Air caster

From Wikipedia, the free encyclopedia
Animation of how an air caster operates. Dark blue represents compressed air; light blue represents the air film (or cushion) that the device rides on.

An air caster is a pneumatic lifting device used to move heavy loads on flat, non-porous surfaces. Its operation is similar to a hovercraft, as it uses a thin layer of air as a way to float a very small distance off the ground. Compressed air enters an airbag shaped like a torus, and when the bag is filled it creates an airtight seal with the ground, and forces more air into the center of torus, eventually causing the air to flow over the bag and to raise the load above the ground.

The compressed air is forced under the airbag, pushing it and the load less than a millimeter off the ground.


Because air casters are virtually friction-free, the force required to move them is very low, often around one to five lbs. per 1,000 lbs. of weight. Air casters are also omni-directional, meaning they move with equal ease in any direction.


Air casters require a smooth, non-porous surface in order to maintain lift and operate properly. Cracks and other surface defects can interrupt the proper flow of air, causing the air cushion to dissipate and thus lose its ability to lift. This limits their application to fields like manufacturing, where such surfaces are abundant. Also necessary is connection to a system which provides compressed air, as well as a power supply.

Usually, standard concrete warehouse or factory floors provide an adequate surface. Large cracks and expansion joints may need to be filled in. Overlay material can provide options for moving over rough surfaces. (Example: One can use an overlay material to move onto an area of broom finished concrete outside. The overlay material can be sheet metal or a heavy gauge plastic sheet material.)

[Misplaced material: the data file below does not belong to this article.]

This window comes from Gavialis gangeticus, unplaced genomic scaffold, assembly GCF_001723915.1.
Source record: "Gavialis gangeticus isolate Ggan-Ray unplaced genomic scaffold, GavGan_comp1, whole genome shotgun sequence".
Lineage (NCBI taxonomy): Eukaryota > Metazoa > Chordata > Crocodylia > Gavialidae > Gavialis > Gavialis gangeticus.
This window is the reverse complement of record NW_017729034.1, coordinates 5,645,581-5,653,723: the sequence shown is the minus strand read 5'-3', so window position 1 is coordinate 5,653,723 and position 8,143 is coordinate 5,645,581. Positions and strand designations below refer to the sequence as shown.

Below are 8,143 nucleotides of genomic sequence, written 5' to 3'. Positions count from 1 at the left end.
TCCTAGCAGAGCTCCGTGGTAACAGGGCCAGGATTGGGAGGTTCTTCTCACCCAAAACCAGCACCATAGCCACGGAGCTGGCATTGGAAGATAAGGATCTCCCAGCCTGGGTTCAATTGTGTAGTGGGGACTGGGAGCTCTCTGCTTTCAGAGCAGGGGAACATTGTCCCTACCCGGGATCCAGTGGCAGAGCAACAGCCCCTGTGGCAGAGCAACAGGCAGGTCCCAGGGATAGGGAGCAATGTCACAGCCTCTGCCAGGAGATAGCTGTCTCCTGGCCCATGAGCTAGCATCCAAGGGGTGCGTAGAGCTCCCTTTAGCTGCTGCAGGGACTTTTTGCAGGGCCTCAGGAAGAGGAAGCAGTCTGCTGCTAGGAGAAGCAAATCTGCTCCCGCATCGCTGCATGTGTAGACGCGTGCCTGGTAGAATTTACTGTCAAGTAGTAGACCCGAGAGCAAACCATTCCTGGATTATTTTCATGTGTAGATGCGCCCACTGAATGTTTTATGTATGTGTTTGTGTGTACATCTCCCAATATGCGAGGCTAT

The air caster (originally called the air bearing) was invented by Harry A Mackie in December 1961 as the “pendant air bearing load supporting device” for General Motors Corporation as an alternative to the overhead crane, which ran opposed to a rail, creating friction free movement. In November 1963, Mackie, on behalf of General Motors Corporation, filed a patent for an “air bearing support with automatic air flow regulation”. This was the first air caster designed to be used on the ground.

In January 1964, David R. Snoeyenbos, while working for General Motors Corporation, revised the design of the air caster, and filed a patent for a “reversible air bearing support”. General Motors Corporation manufactured air casters, or “air bearings” for several years, then sold the rights to Snoeyenbos, who moved to Decatur, Illinois to found Airfloat. He launched his company from his brother’s manufacturing shop in 1964, and officially incorporated as the Airfloat Corp in 1967.


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  2. "How do air bearings work". US: Hovair. Retrieved 2019-10-04.
  3. US 3167145, Mackie, Harry, "Pendant air bearing load supporting device", published 1965-01-26, issued 1965-01-26 
  4. ^ US 3246711, Snoeyenbos, David, "Reversible air bearing support", published 1966-04-19, issued 1966-04-19 
  5. "About Us - Our Story". US: Airfloat. Retrieved 2015-09-04.